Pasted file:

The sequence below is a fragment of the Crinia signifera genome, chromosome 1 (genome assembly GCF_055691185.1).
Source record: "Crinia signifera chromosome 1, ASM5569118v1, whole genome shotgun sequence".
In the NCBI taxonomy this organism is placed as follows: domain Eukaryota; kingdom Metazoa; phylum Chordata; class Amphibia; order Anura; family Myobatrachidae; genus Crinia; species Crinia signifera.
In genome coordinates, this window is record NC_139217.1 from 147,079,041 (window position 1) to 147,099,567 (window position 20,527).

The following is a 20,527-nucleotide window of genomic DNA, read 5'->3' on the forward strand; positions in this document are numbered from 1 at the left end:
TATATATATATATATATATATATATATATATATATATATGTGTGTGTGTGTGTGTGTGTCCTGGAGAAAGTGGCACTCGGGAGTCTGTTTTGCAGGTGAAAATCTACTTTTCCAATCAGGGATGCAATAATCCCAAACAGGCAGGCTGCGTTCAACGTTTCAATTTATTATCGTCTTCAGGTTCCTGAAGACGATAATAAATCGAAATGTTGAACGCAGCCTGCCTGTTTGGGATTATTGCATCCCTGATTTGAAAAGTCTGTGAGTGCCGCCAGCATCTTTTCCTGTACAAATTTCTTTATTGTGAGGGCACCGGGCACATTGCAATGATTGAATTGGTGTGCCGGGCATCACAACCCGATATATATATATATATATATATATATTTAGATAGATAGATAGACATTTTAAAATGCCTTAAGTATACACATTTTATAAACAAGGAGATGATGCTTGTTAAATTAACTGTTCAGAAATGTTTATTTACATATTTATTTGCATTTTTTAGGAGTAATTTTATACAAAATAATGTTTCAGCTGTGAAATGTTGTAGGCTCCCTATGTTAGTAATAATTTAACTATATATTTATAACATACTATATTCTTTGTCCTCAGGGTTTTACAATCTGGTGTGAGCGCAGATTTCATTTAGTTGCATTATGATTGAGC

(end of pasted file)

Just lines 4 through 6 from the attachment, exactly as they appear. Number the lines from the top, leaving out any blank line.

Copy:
In genome coordinates, this window is record NC_139217.1 from 147,079,041 (window position 1) to 147,099,567 (window position 20,527).

The following is a 20,527-nucleotide window of genomic DNA, read 5'->3' on the forward strand; positions in this document are numbered from 1 at the left end:
TATATATATATATATATATATATATATATATATATATATGTGTGTGTGTGTGTGTGTGTCCTGGAGAAAGTGGCACTCGGGAGTCTGTTTTGCAGGTGAAAATCTACTTTTCCAATCAGGGATGCAATAATCCCAAACAGGCAGGCTGCGTTCAACGTTTCAATTTATTATCGTCTTCAGGTTCCTGAAGACGATAATAAATCGAAATGTTGAACGCAGCCTGCCTGTTTGGGATTATTGCATCCCTGATTTGAAAAGTCTGTGAGTGCCGCCAGCATCTTTTCCTGTACAAATTTCTTTATTGTGAGGGCACCGGGCACATTGCAATGATTGAATTGGTGTGCCGGGCATCACAACCCGATATATATATATATATATATATATATTTAGATAGATAGATAGACATTTTAAAATGCCTTAAGTATACACATTTTATAAACAAGGAGATGATGCTTGTTAAATTAACTGTTCAGAAATGTTTATTTACATATTTATTTGCATTTTTTAGGAGTAATTTTATACAAAATAATGTTTCAGCTGTGAAATGTTGTAGGCTCCCTATGTTAGTAATAATTTAACTATATATTTATAACATACTATATTCTTTGTCCTCAGGGTTTTACAATCTGGTGTGAGCGCAGATTTCATTTAGTTGCATTATGATTGAGC